Campaigners slam ‘indiscriminate’ development on Isle of Dogs

Westferry Printworks development
Under fire: campaigners have criticised the Westferry Printworks development

Campaigners have launched a petition criticising “indiscriminate” development on the Isle of Dogs.

The petition demands a review of previous planning decisions, including those for Westferry Printworks and the 75-storey City Pride tower.

The campaigners claim that on the Isle of Dogs “planning permission is given indiscriminately without a corresponding plan for basic infrastructure like schools and GP surgeries.”

They also say that roads, passages and footpaths, such as Lovegrove Path, have been “closed indiscriminately and dangerously for years at a time”.

More than 320 people have signed the petition so far. Serena Fersch, who started the campaign, said: “Someone needs to take a good look at this borough. Tell us why no-one listens to us. And tell us what to do to be heard.”

Supporter Joe Khouri added: “We really are sick of the construction, dust, noise and inconvenience. Enough already – we need a moratorium on new builds.”

But a spokesperson for London’s mayor Sadiq Khan said: “The Mayor has no statutory powers to review planning applications that have previously been granted planning consent.”

Mayor Khan announced an Opportunity Area Planning Framework (OAPF) for the Isle of Dogs last year, which he says will deliver high-quality homes and jobs, and will include a public consultation.

But Cllr Andrew Wood, who played a major part in the creation of a local neighbourhood planning forum, is concerned about a “lack of ambition” in the OAPF.

He said: “Overall, very little work has taken place yet and there is almost no detail in the public domain. I understand the first public consultation is this autumn.

“I do fear a lack of ambition for the work that needs to be done. For example, we might need 13 new schools and only have locations for five of them.

“The island is a unique place that requires unique solutions.”

Councillor Andrew Wood
Councillor Andrew Wood. Photograph: Tower Hamlets Council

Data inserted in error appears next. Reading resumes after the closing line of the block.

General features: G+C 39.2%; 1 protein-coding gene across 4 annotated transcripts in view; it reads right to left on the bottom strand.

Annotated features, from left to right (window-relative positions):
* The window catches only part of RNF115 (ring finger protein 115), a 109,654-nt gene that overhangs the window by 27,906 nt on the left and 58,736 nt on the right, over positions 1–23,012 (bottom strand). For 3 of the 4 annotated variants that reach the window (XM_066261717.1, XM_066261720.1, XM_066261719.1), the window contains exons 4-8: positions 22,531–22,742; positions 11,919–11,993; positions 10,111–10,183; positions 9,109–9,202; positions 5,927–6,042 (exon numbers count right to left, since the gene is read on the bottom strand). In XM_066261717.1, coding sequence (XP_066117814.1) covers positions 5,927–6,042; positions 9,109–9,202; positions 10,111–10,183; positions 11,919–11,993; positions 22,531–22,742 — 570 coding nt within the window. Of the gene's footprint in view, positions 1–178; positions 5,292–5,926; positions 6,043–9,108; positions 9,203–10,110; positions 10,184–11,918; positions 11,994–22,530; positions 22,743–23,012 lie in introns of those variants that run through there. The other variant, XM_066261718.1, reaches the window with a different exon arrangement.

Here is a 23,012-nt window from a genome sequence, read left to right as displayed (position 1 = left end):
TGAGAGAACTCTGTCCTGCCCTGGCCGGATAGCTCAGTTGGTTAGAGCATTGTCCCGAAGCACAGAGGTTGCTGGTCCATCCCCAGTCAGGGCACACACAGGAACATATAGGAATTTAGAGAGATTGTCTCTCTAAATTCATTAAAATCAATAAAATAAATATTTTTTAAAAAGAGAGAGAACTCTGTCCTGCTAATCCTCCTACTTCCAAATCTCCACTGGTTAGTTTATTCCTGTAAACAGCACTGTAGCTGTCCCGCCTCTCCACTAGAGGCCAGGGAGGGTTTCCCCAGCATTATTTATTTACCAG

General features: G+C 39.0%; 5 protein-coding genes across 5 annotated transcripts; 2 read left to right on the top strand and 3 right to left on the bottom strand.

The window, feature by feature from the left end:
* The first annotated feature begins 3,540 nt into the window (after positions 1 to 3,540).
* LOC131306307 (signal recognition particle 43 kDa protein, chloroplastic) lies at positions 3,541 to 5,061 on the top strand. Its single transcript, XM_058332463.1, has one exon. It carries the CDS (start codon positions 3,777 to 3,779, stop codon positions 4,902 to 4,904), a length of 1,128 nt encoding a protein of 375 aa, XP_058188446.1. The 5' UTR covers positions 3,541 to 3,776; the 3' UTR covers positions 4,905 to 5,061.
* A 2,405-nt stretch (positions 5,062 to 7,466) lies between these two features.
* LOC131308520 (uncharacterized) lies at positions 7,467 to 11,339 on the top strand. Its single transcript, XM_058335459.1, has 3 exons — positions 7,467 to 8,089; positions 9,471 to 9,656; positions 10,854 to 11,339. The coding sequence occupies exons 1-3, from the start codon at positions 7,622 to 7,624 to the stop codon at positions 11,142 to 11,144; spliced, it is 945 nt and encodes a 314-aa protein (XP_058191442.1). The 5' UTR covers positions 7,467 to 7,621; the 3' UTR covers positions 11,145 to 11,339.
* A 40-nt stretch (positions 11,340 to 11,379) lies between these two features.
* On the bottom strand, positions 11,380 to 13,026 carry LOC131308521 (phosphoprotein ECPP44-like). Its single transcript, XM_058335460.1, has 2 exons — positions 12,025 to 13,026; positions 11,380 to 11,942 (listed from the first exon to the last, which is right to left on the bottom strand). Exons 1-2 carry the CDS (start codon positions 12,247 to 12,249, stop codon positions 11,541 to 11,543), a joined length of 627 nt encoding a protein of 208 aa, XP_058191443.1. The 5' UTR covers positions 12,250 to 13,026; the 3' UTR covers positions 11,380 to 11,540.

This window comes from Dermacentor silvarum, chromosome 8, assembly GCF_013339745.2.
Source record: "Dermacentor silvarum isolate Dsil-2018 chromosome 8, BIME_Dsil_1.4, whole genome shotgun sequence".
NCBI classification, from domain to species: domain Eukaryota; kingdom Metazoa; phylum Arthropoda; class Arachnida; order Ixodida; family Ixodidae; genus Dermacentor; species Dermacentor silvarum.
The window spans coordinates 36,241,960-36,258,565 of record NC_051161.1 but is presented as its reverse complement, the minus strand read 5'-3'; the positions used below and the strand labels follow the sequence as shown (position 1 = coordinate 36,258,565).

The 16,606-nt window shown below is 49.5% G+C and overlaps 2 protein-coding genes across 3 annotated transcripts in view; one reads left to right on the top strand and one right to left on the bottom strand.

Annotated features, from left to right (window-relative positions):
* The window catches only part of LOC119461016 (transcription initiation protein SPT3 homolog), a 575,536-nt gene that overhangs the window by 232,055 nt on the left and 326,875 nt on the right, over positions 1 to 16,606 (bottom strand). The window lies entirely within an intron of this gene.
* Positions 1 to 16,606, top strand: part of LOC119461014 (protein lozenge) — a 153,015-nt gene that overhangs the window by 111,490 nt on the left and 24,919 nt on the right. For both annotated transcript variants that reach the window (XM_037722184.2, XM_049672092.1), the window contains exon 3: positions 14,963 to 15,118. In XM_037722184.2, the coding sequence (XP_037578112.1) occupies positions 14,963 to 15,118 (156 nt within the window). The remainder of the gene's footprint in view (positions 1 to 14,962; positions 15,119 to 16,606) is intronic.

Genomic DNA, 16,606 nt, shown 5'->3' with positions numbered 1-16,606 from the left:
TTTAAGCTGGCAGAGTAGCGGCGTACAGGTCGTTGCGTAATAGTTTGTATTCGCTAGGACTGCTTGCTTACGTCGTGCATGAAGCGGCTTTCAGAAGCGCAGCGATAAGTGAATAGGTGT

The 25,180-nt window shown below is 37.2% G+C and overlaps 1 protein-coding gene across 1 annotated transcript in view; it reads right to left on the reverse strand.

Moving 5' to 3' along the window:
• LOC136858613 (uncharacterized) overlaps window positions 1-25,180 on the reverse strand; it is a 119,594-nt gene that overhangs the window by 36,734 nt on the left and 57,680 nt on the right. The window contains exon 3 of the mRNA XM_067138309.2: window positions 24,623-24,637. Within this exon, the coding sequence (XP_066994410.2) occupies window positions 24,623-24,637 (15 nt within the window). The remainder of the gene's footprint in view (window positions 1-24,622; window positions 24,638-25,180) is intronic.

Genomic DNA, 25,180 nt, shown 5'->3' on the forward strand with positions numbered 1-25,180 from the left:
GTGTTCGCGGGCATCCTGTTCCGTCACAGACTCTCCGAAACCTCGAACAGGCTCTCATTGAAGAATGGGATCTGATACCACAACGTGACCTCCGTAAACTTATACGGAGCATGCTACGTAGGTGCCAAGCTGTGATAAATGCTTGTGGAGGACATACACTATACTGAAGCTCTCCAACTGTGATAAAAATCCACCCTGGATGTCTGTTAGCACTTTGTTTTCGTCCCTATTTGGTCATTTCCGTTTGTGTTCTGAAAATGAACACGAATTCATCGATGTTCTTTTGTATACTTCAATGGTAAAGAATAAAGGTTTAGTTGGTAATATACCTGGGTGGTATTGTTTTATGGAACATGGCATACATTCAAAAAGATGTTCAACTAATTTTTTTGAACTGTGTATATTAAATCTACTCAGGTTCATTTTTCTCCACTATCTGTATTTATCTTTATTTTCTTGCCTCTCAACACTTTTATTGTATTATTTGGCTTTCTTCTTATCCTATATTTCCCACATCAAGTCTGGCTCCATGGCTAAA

According to Cllr Wood, developments can remain unfinished for long periods of time, and he is calling for tighter building regulations to be introduced.

“There should be rules about starting and finishing work within a set period.

“If a site is left empty for more than six months then it should be possible for the local authority or local community to use the empty space as a park or allotments or a farmers’ market on a temporary basis.”

  1. Muhammad Haque on Monday 25 July 2016 at 3:02 am

    Your headline says:

    “Campaigners slam ‘indiscriminate’ development on Isle of Dogs”

    THE FACTS speak otherwise.

    INDISCRIMINATE and all over Tower Hamlets.

    The Borough is being sold out to Big Biz and Big Crooks with Big Cash.

    Tower Hamlets Council is a stooge and a colluder.

    The “London Mayor” has been COMPLICIT in that process.

    DEGENERATING the East End and Socially Cleansing the Borough.

    With an “executive” mayor obstacle against accountability, it is not just the Isle of dogs
    but the whole the Borough that is pushed to the dogs!

    Of Greed
    Of dodgy cash
    Of no regulation.

    0302 GMT London Monday 25 July 2016



  2. Arthur Graves on Saturday 25 February 2017 at 6:26 pm

    Oh dear. What a sad comment that is. I’m genuinely sorry that you feel so alienated. Would you really, honestly, like to return to the 1970s before the London Docklands developments began? Go on YouTube and search Isle of Dogs or Tower Hamlets and watch some of the hours of video from those days: rundown, filthy, polluted, with crumbling streets and decaying smokestack industries, no transport except the buses, Victorian school buildings with outside toilets. Of course not all of the development of the past thirty years has been good: in fact, quite a bit of it is already being demolished and superseded. But it’s brought the East End closer in to the heart of London with the tube and the dlr; it’s brought jobs and schools and health centres; it’s brought the world financial hub of Canary Wharf. OK most of us can’t afford to live there: but we shop there; eat there; go to the movies there. Change is always tough. Progress is often hard to come to terms with. But don’t kid yourself that it’s all a plot by the super-rich to keep the rest of us in our places. Tower Hamlets and the Isle of Dogs belong to us all and we all benefit – on balance – from the wealth that new investment brings.



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